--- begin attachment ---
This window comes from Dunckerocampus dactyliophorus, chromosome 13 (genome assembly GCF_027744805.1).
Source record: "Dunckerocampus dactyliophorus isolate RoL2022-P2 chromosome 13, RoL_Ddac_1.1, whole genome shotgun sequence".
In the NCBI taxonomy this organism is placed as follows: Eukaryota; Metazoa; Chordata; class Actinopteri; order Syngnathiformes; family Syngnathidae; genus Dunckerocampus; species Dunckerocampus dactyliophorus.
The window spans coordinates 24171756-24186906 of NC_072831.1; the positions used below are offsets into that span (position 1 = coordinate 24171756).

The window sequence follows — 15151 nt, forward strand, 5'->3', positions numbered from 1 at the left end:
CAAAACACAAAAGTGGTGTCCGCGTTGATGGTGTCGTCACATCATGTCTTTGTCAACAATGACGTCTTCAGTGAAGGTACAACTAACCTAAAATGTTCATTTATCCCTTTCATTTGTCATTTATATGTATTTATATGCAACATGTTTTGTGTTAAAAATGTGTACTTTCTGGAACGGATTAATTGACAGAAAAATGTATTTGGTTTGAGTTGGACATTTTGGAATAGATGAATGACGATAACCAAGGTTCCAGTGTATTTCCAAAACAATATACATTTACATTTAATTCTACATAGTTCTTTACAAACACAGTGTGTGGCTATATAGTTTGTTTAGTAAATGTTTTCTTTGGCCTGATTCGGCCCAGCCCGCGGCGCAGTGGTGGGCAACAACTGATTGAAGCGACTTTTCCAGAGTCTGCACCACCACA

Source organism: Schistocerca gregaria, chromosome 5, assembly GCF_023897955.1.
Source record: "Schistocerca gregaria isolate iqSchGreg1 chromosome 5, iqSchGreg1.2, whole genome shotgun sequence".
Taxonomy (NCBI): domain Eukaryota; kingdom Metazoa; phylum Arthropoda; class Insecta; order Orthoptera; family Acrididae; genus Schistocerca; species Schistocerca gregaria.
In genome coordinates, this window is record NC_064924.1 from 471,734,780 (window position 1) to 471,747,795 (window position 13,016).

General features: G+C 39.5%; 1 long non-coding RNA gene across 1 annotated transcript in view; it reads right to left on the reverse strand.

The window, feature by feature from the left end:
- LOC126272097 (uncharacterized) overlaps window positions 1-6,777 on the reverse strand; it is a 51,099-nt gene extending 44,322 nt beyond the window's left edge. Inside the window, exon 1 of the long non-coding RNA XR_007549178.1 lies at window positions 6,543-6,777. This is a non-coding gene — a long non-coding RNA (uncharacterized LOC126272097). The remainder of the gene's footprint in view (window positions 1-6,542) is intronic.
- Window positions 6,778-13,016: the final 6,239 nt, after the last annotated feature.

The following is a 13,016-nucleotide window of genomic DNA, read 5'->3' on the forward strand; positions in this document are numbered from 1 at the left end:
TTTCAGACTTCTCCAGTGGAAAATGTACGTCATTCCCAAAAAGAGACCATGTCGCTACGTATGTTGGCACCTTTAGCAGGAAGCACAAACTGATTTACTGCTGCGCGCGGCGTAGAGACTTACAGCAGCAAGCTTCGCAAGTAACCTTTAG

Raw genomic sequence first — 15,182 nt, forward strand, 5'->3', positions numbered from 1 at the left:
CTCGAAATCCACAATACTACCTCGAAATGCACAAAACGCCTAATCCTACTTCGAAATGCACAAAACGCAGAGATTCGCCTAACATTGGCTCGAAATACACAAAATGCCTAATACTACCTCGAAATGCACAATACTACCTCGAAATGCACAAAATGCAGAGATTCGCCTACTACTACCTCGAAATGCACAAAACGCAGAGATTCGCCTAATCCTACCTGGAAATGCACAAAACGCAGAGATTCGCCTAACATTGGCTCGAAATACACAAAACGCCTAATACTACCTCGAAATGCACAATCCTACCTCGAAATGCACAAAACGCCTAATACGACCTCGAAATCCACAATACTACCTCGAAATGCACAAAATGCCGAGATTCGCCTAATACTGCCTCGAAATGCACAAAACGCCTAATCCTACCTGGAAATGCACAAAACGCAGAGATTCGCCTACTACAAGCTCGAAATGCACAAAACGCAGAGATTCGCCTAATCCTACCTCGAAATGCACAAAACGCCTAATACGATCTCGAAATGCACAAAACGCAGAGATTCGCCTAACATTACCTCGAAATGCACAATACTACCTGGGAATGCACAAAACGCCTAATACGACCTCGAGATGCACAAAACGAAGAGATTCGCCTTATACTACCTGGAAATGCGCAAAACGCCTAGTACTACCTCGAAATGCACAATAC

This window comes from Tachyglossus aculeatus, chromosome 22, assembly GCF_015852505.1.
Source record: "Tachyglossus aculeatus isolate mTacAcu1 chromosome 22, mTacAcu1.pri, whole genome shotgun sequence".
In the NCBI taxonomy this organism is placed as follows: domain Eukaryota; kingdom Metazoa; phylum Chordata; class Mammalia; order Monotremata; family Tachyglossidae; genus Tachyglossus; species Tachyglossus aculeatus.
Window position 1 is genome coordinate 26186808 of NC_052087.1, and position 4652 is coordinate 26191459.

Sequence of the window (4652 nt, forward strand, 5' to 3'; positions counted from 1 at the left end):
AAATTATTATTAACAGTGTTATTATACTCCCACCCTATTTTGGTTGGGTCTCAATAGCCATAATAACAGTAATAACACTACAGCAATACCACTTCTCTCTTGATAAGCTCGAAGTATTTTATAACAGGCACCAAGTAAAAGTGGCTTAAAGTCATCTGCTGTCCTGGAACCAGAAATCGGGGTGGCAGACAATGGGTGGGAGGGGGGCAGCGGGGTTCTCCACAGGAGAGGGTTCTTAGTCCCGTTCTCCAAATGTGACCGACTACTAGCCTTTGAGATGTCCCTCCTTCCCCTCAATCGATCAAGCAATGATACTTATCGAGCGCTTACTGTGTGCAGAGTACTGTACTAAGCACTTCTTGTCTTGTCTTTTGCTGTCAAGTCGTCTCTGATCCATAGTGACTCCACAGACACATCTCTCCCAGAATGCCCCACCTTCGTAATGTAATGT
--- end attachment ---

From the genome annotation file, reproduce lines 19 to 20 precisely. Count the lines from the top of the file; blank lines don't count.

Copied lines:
This window comes from Tachyglossus aculeatus, chromosome 22, assembly GCF_015852505.1.
Source record: "Tachyglossus aculeatus isolate mTacAcu1 chromosome 22, mTacAcu1.pri, whole genome shotgun sequence".